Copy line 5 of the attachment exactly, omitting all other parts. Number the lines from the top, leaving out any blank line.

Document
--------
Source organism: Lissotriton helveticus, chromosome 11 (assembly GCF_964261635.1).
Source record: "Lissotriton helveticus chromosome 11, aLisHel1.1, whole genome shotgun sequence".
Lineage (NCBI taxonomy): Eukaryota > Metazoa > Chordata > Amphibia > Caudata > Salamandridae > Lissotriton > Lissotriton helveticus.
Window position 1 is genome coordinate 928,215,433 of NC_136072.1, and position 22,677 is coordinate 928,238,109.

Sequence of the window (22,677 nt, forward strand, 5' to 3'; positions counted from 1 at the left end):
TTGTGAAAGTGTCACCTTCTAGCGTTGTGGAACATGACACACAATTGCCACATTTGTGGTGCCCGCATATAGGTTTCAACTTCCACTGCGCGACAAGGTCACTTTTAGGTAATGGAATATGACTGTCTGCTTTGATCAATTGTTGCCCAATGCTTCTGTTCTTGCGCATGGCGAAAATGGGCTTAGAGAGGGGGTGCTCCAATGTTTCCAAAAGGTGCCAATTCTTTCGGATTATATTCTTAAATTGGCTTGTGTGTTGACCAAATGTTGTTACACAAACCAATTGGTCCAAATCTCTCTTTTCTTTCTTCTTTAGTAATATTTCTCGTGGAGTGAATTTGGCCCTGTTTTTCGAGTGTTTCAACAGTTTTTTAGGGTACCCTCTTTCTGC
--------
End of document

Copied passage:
Sequence of the window (22,677 nt, forward strand, 5' to 3'; positions counted from 1 at the left end):